My manager and I don't see eye-to-eye. How can I improve this relationship?

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Senior Software Engineer at HashiCorp9 months ago

My current manager comes from a very different background compared to me and my team, which has lead to some misalignment in terms of what the team should do and how it should do it. I feel like there's a fundamental difference in working styles here.

This mis-sync has shown in our 1 on 1 meetings as well. They're less about my career growth and my goals and more about them and their way of doing things.

Any ideas on how to remedy this situation?

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(3 comments)
  • Alex Chiou
    Robinhood, Meta, Course Hero, PayPal
    9 months ago

    Before I give any concrete advice, I just want to say that it's critical to push for empathy in these scenarios and not see the other party as an enemy. Change is hard, and if you're used to doing things a certain way for many years at your previous job and then you come into a new one that's all different, it can be a culture shock.

    In a nutshell, your mentality should be more like "I want to work better with my manager, so I can be a more effective report and we can achieve more together." as opposed to "My manager doesn't do things the right way, and I need to change that."

    That being said, here are some tactics:

    Do Your Homework, Have Clear Examples

    • At the end of the day, everybody understands and is worried about impact. "Is the team able to ship projects and hit its goals?"
    • Find instances where this misalignment hurt the team and your manager was a key player, whether its paralysis settling on projects to prioritize or project execution.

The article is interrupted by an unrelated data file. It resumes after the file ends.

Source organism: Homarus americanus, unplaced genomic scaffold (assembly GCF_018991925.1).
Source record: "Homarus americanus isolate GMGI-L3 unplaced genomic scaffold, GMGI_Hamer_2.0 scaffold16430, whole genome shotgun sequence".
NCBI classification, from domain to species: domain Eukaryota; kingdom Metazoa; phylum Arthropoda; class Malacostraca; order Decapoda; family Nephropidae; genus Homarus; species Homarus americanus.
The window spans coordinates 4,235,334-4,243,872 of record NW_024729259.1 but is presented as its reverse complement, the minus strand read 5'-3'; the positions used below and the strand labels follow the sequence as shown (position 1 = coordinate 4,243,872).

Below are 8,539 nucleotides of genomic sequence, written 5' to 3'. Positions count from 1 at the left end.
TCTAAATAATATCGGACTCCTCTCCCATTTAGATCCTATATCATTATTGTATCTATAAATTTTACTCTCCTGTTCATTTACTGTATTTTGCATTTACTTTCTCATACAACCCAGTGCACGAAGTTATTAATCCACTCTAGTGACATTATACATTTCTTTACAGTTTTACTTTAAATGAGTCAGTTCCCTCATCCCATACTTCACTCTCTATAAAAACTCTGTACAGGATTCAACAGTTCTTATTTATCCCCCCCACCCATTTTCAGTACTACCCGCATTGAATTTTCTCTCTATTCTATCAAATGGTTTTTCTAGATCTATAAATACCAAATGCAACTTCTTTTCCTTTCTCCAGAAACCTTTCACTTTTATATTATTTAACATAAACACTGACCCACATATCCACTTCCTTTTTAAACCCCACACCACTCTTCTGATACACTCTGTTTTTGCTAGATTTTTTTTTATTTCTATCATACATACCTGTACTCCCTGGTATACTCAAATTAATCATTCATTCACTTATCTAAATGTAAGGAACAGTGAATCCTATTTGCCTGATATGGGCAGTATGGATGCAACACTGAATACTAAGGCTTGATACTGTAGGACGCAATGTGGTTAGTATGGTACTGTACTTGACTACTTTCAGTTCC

• Show that the problem areas are scenarios where the manager is pushing for something and the clear majority of the team is pushing for something else.

    Understand Your Teammates, Build Alliances

    • Build relationships with your teammates, especially the other senior engineers on your team. This is something you should be doing no matter what as a senior engineer.
    • Once you get to a point where you feel comfortable with them, you can bring up this manager topic and get their feedback.
    • It's possible your teammates don't agree or have come up with methods on how to work more effectively with your manager. Whatever it may be, it's useful to learn.
    • If your teammates agree with you completely that this situation just isn't great all around, then this makes your case far more compelling, particularly when talking to your skip manager.

    Let Your Skip Know

    • As your manager's manager, the skip is the key player towards delivering constructive feedback and getting it to land.
    • Talk to them about this, ideally in a 1:1 setting. If possible, have a monthly 1:1 with them, so you can build up this relationship and make it more fluid in situations like these.
    • If your skip is reasonable and you've done the above 2 things, I feel good about your chances of genuinely creating positive change here.

    Sharpening The 1:1s

    • Write a clear agenda for your 1:1s before they happen and let your manager know beforehand. You can say something like, "Here's what I want to talk about in our upcoming meeting - It's really important to me that I get your input on all of these." This clarity makes it harder for the meeting to go off-topic.